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Am J Med. 2000 Oct 1;109(5):357-61.

Effects of age on the performance of common diagnostic tests for pulmonary embolism.

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Department of Internal Medicine (MR, HB), Division of Angiology and Hemostasis, Geneva University Hospital, Geneva, Switzerland.



The diagnosis of pulmonary embolism in the elderly is often difficult because of comorbid medical conditions, and perhaps also because diagnostic tests have a lower yield. We analyzed the diagnostic performance of common diagnostic tests for pulmonary embolism in different age groups.


We analyzed data from two large studies that enrolled 1,029 consecutive patients presenting to the emergency department with clinically suspected pulmonary embolism. The clinical probability of pulmonary embolism (high [>/=80%], intermediate, or low [</=20%]) was estimated by the treating physician. All patients underwent a sequential diagnostic protocol, including ventilation-perfusion lung scan, measurement of plasma D-dimer level, lower limb venous compression ultrasonography, and pulmonary angiography if the noninvasive work-up was inconclusive.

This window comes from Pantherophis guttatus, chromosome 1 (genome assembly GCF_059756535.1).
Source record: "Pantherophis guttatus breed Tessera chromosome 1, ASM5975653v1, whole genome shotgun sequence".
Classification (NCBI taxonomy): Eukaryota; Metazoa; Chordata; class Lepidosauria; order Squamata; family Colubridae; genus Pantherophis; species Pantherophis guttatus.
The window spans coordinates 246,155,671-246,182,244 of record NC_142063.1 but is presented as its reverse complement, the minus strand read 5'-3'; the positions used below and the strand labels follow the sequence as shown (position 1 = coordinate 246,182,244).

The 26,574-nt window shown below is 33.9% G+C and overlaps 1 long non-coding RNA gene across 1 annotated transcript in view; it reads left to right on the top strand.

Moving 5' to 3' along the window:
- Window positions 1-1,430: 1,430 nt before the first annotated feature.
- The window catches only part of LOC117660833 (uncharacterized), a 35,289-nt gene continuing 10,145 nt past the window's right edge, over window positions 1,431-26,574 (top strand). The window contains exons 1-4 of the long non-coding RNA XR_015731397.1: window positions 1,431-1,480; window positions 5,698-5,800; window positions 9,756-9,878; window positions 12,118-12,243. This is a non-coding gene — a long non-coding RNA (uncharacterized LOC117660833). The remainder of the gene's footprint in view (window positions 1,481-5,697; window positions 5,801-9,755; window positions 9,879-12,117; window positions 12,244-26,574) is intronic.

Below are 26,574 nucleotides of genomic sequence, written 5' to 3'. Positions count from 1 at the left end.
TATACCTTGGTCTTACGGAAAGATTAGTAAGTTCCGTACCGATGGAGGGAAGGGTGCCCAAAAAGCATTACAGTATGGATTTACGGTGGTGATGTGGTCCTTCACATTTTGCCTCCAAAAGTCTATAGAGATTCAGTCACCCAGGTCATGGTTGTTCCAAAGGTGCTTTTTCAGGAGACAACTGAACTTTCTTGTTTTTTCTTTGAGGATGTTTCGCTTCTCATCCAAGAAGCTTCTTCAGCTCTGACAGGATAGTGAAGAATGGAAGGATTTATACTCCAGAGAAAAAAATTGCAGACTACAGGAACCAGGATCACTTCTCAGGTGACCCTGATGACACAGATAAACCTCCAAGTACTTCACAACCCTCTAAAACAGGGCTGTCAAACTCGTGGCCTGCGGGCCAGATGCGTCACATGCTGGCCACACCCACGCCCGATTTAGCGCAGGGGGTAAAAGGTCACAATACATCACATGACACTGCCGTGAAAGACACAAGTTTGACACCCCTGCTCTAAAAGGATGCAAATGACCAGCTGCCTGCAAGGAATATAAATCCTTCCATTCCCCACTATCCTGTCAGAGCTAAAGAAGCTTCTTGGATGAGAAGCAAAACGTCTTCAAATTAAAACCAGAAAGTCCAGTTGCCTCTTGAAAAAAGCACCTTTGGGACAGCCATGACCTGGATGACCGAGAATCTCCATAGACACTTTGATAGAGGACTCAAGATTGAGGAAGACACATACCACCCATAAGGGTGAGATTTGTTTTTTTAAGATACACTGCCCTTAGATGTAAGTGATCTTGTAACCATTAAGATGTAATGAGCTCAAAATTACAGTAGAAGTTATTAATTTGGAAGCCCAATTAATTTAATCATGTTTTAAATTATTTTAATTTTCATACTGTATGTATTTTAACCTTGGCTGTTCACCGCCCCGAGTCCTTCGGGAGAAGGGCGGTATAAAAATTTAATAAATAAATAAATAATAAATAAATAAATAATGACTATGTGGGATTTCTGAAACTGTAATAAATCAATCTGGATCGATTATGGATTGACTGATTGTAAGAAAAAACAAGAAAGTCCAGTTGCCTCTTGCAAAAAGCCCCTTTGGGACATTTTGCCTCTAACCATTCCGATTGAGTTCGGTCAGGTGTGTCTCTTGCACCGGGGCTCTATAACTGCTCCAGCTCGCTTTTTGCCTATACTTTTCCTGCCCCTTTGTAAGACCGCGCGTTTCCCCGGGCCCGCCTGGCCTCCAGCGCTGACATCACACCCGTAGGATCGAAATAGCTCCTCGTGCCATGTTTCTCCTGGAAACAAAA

The prevalence of pulmonary embolism increased progressively, from 12% in patients <40 years of age to 44% in those >/=80 years of age. The positive predictive value of a high clinical probability of pulmonary embolism was greater in the elderly (71% to 78% in those >/=60 years old versus 40% to 64% in those </=59 years old). The sensitivity of D-dimer testing was 100% in all age groups, but its specificity decreased markedly with age, from 67% in those </=40 years old to 10% in those >/=80 years old. The diagnostic yield of lower limb compression ultrasonography was greater in the elderly. The proportion of lung scans that were diagnostic (normal, near-normal, or high probability) decreased from 68% to 42% with increasing age.


Age affects the performance of common diagnostic tests for pulmonary embolism and should be kept in mind when evaluating patients suspected of having this condition.

[Indexed for MEDLINE]

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